Joe Blade (Players) Review | Amstrad Computer User - Everygamegoing

Amstrad Computer User

Joe Blade
By Players
Amstrad CPC464

Published in Amstrad Computer User #36

Joe Blade

Sometimes it seems that Norns of Fate have a real sadistic streak running through their collective psychological profile. Here's a nicely programmed game, at a good price - and by an unfortunate coincidence Players has released it just as the backlash arrives in the wake of the events at Hungerford. The game, needless to say, features a Rambo-like character wandering around an enemy camp and using his rifle on anyone that gets in his way.

Considerations of taste and timing apart, Joe Blade is good budget fare. You take the role of the American loner on a mission into the heavily guarded terrorist camp where a number of hostages have been imprisoned. Joe has quite a maze of cells, offices, corridors and roadways to explore and the hostages are never found in the same place twice. The screen displays a side-on view of Joe walking left and right along the pathway at the bottom: Doors also lead "into" and "out of" the screen into adjacent rooms.

Unemployment is evidently no problem if you're a terrorist - they swarm all over the place. However, the YTS training scheme doesn't seem to be working out too well, as none of them have got the knack of shooting back at you: They simply pace backwards and forwards across the screen. Touching an enemy does reduce Joe's stamina at an alarming rate, leading to a complete state of death and a short dirge, so the best bet is to mow them down as and when they appear.

Once your ammo runs out, you have to rely on leaping nimbly over the guards, unless you've come across an enemy uniform lying on the ground. Wearing this lets Joe walk about with impunity who's he? - Ed, at least until the uniform inexplicably dissolves. These boys have obviously never heard of fabric conditioner.

Other goodies carelessly strewn around the barracks include food to replenish lost stamina) extra ammunition and cell keys. These don't actually open the cells, but let Joe pass through the any locked interconnecting doors. The keys are as fragile as the uniforms, only working once and then disappearing.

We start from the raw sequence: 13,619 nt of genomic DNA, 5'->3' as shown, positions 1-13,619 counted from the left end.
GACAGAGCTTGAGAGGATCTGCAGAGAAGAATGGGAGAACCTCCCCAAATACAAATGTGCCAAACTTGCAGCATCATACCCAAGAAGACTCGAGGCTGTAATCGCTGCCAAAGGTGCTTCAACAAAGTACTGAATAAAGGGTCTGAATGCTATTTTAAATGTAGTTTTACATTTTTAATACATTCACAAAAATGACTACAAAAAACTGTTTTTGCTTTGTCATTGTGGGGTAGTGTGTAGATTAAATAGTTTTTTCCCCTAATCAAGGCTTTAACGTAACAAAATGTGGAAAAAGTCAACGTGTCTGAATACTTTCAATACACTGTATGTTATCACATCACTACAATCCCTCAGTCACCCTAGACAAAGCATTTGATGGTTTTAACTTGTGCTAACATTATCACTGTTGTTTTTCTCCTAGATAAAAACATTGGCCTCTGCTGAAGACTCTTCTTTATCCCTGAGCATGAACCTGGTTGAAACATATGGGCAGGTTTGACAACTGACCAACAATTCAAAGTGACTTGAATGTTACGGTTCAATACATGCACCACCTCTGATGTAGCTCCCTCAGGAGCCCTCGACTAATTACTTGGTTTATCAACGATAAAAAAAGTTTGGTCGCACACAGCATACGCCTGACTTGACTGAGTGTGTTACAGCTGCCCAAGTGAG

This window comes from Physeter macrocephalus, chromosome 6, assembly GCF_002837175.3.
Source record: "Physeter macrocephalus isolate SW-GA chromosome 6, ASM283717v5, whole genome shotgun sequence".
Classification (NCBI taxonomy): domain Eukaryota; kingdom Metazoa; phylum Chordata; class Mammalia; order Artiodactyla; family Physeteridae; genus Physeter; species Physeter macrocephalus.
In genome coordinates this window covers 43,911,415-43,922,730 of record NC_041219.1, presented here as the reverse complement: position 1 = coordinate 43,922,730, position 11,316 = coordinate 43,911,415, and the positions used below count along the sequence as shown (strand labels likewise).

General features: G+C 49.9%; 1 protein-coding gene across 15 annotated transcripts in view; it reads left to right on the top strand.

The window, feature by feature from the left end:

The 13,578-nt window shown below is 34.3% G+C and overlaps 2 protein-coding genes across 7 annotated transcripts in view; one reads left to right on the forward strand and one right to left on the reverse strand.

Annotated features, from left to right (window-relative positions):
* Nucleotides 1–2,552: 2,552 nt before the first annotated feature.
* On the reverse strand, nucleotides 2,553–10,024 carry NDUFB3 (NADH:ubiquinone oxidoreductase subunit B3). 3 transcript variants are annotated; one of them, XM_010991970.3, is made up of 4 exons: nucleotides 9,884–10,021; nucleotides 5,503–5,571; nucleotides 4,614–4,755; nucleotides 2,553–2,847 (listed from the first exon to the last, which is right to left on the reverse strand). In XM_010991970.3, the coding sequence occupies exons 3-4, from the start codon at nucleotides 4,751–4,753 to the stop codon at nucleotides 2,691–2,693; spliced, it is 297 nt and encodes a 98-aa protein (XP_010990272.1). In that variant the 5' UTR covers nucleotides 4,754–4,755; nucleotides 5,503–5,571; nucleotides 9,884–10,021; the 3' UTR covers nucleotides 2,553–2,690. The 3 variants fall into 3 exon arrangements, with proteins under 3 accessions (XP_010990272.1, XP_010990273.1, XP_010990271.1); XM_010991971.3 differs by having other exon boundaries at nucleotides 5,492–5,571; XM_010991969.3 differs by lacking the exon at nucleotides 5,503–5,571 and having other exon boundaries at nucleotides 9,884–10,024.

Funnily enough the hostages aren't in the cells anyway, but appear to be having a nice kip in the corridors. The real cell inmates aren't worth rescuing, anyway: They all look like Snow White's Dopey having hysterics.

The final items to be found in the barracks are bombs. Touching one starts a timer, giving you 30 seconds to activate the device before you are killed. Setting the fuse involves solving a puzzle which is probably beyond Johnny Rambo's capability - the letters A to E are scrambled and you have to swap them back into alphabetical order, the catch being that only certain pairs can be swapped. Once triggered, the bomb timer allows 20 real-time minutes to find the remaining hostages and reach the exit before the barracks blows up.


The graphics are tidily drawn in four-colour Mode 1, although the brick wall backdrops get a bit repetitive. Animation of the large sprites is smooth and flicker-free, and the loading screen is also well-drawn: Simple but atmospheric. Sound effects in the game are sparse, but the main menu has a good three-voice tune.

It's nice to find a high-score table that uses keyboard entry instead of tedious joystick contortions. The gameplay will hardly stretch your brain and eventually gets a bit monotonous, but at this price you can't really go wrong.


Players' stuff is consistently good, and consistently underrated - the same goes for the sister companies of Pandora and Interceptor. Perhaps it is this insistence on quality which means that they have few releases, and it is the small number of releases which contributes to the low profile. Still, I'd rather have it this way.

Joe Blade is not the best budget game Players has produced but it is still excellent value for money.


A competent enough pieee of work by the three people involved but lacking in some of the finer touches that really top off a game.

For example, I found it annoying that there is no indication in the score window of the amount of ammunition remaining. Keeping a mental tally isn't really on and you tend to run out when you're in the thick of things. I would also have liked a timer to warn when the enemy uniform is going to dissolve: If it happens just as you're passing a guard you can lose a lot of stamina.

Nevertheless, an enjoyable but undemanding maze game for the price.